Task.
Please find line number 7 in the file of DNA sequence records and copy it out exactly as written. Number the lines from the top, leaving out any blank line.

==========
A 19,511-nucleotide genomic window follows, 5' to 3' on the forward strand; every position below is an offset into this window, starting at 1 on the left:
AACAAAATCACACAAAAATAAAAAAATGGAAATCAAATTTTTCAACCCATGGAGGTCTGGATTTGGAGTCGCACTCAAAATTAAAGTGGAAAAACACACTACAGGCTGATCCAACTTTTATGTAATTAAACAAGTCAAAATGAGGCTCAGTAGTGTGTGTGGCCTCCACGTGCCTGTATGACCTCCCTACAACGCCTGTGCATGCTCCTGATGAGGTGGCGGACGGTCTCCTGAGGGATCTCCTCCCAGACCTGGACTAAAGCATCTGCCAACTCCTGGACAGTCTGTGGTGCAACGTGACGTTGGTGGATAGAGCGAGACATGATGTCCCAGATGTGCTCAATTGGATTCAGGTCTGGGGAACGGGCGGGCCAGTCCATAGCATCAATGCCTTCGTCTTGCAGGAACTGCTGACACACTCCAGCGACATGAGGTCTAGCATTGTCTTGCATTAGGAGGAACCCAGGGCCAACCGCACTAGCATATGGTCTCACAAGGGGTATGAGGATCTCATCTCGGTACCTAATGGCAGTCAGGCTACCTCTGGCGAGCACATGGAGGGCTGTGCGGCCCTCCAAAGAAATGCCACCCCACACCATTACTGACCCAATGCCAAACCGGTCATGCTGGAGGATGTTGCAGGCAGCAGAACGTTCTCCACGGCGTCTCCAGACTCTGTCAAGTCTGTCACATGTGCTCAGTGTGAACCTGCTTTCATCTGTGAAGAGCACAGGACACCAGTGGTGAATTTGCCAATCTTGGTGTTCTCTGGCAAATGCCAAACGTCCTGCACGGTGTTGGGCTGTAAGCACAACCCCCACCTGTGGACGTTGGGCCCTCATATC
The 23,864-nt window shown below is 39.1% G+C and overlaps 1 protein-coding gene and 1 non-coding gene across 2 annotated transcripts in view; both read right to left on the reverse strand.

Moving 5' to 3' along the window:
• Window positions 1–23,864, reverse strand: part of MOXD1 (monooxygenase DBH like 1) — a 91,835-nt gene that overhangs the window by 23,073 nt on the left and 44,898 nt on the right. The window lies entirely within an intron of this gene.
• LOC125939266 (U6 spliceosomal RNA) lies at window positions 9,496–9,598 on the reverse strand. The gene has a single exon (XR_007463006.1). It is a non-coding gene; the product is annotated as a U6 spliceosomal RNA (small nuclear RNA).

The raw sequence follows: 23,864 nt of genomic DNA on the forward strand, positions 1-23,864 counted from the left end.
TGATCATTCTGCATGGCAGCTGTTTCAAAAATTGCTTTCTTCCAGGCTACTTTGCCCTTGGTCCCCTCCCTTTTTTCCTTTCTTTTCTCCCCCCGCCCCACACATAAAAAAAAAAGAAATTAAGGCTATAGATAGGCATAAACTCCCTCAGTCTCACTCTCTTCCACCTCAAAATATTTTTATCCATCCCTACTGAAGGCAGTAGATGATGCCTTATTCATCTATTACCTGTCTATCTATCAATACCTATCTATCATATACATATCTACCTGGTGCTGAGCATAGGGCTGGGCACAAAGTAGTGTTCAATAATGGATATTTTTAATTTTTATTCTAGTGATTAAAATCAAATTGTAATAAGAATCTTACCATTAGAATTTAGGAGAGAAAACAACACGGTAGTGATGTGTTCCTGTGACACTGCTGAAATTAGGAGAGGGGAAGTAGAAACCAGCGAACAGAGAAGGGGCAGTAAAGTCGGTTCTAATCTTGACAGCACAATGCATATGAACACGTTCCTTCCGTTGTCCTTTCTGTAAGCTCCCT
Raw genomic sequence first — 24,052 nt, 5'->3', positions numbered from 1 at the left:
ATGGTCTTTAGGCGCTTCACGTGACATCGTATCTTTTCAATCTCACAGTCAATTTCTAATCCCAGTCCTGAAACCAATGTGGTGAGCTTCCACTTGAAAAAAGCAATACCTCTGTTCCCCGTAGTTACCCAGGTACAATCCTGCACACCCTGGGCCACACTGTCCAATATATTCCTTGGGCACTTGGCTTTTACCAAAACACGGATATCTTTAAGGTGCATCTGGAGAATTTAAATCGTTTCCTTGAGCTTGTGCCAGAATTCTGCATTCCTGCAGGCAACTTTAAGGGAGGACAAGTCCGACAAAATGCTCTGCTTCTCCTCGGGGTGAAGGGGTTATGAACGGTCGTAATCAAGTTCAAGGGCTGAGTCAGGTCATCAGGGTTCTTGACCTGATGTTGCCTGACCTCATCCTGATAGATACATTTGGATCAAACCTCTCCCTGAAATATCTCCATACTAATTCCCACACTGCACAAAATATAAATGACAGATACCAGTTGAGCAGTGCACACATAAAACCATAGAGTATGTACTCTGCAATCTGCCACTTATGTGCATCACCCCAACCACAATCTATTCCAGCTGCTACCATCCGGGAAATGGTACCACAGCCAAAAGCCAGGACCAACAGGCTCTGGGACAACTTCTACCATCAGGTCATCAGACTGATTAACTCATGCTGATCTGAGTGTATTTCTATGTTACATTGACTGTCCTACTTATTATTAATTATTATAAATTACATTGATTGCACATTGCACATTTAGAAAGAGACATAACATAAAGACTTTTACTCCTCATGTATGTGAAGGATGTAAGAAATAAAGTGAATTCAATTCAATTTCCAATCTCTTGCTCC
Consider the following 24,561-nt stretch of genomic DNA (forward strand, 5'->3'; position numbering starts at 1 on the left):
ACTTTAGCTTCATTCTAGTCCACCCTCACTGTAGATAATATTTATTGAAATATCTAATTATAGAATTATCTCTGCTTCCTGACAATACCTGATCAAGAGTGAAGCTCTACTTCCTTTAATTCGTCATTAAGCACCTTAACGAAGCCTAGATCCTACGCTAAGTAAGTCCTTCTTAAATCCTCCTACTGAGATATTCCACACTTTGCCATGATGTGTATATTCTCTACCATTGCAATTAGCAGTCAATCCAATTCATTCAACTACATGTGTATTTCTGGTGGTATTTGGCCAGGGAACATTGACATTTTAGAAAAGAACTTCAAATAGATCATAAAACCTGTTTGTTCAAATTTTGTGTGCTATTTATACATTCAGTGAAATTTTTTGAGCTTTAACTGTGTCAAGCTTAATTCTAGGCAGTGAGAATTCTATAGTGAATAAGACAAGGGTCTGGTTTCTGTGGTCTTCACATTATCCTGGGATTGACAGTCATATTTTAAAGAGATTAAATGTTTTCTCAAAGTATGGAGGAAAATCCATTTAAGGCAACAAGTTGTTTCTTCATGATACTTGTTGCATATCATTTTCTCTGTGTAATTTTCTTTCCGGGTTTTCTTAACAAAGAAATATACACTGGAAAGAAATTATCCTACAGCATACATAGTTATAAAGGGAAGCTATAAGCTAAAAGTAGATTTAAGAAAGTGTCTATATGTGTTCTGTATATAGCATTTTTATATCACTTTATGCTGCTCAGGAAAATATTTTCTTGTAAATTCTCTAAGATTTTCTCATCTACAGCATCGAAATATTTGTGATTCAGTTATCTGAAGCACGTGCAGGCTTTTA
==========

The raw sequence follows: 23,864 nt of genomic DNA on the forward strand, positions 1-23,864 counted from the left end.